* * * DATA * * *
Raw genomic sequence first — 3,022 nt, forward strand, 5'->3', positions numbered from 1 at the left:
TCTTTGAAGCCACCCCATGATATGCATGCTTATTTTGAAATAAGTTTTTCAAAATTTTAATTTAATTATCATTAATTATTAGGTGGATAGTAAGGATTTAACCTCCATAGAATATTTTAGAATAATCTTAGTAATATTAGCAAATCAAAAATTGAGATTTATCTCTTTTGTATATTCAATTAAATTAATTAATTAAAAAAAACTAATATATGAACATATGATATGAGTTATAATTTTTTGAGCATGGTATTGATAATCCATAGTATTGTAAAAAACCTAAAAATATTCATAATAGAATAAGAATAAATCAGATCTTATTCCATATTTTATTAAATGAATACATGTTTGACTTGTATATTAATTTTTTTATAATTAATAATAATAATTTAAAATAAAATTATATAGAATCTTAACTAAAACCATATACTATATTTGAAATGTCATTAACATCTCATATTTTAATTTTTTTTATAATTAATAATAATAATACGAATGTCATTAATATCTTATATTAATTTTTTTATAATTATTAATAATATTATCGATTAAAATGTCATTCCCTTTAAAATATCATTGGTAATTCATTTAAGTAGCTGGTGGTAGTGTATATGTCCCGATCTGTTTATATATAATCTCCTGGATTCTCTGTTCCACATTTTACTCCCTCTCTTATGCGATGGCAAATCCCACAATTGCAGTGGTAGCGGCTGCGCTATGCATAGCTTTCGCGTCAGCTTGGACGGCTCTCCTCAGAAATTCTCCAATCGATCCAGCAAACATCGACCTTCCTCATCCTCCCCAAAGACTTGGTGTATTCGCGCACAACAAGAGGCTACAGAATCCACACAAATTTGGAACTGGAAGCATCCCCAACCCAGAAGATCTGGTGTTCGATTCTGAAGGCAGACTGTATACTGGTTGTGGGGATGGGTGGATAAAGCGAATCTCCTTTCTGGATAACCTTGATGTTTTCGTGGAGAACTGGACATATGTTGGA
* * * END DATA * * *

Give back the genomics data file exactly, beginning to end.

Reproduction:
Raw genomic sequence first — 3,022 nt, forward strand, 5'->3', positions numbered from 1 at the left:
TCTTTGAAGCCACCCCATGATATGCATGCTTATTTTGAAATAAGTTTTTCAAAATTTTAATTTAATTATCATTAATTATTAGGTGGATAGTAAGGATTTAACCTCCATAGAATATTTTAGAATAATCTTAGTAATATTAGCAAATCAAAAATTGAGATTTATCTCTTTTGTATATTCAATTAAATTAATTAATTAAAAAAAACTAATATATGAACATATGATATGAGTTATAATTTTTTGAGCATGGTATTGATAATCCATAGTATTGTAAAAAACCTAAAAATATTCATAATAGAATAAGAATAAATCAGATCTTATTCCATATTTTATTAAATGAATACATGTTTGACTTGTATATTAATTTTTTTATAATTAATAATAATAATTTAAAATAAAATTATATAGAATCTTAACTAAAACCATATACTATATTTGAAATGTCATTAACATCTCATATTTTAATTTTTTTTATAATTAATAATAATAATACGAATGTCATTAATATCTTATATTAATTTTTTTATAATTATTAATAATATTATCGATTAAAATGTCATTCCCTTTAAAATATCATTGGTAATTCATTTAAGTAGCTGGTGGTAGTGTATATGTCCCGATCTGTTTATATATAATCTCCTGGATTCTCTGTTCCACATTTTACTCCCTCTCTTATGCGATGGCAAATCCCACAATTGCAGTGGTAGCGGCTGCGCTATGCATAGCTTTCGCGTCAGCTTGGACGGCTCTCCTCAGAAATTCTCCAATCGATCCAGCAAACATCGACCTTCCTCATCCTCCCCAAAGACTTGGTGTATTCGCGCACAACAAGAGGCTACAGAATCCACACAAATTTGGAACTGGAAGCATCCCCAACCCAGAAGATCTGGTGTTCGATTCTGAAGGCAGACTGTATACTGGTTGTGGGGATGGGTGGATAAAGCGAATCTCCTTTCTGGATAACCTTGATGTTTTCGTGGAGAACTGGACATATGTTGGA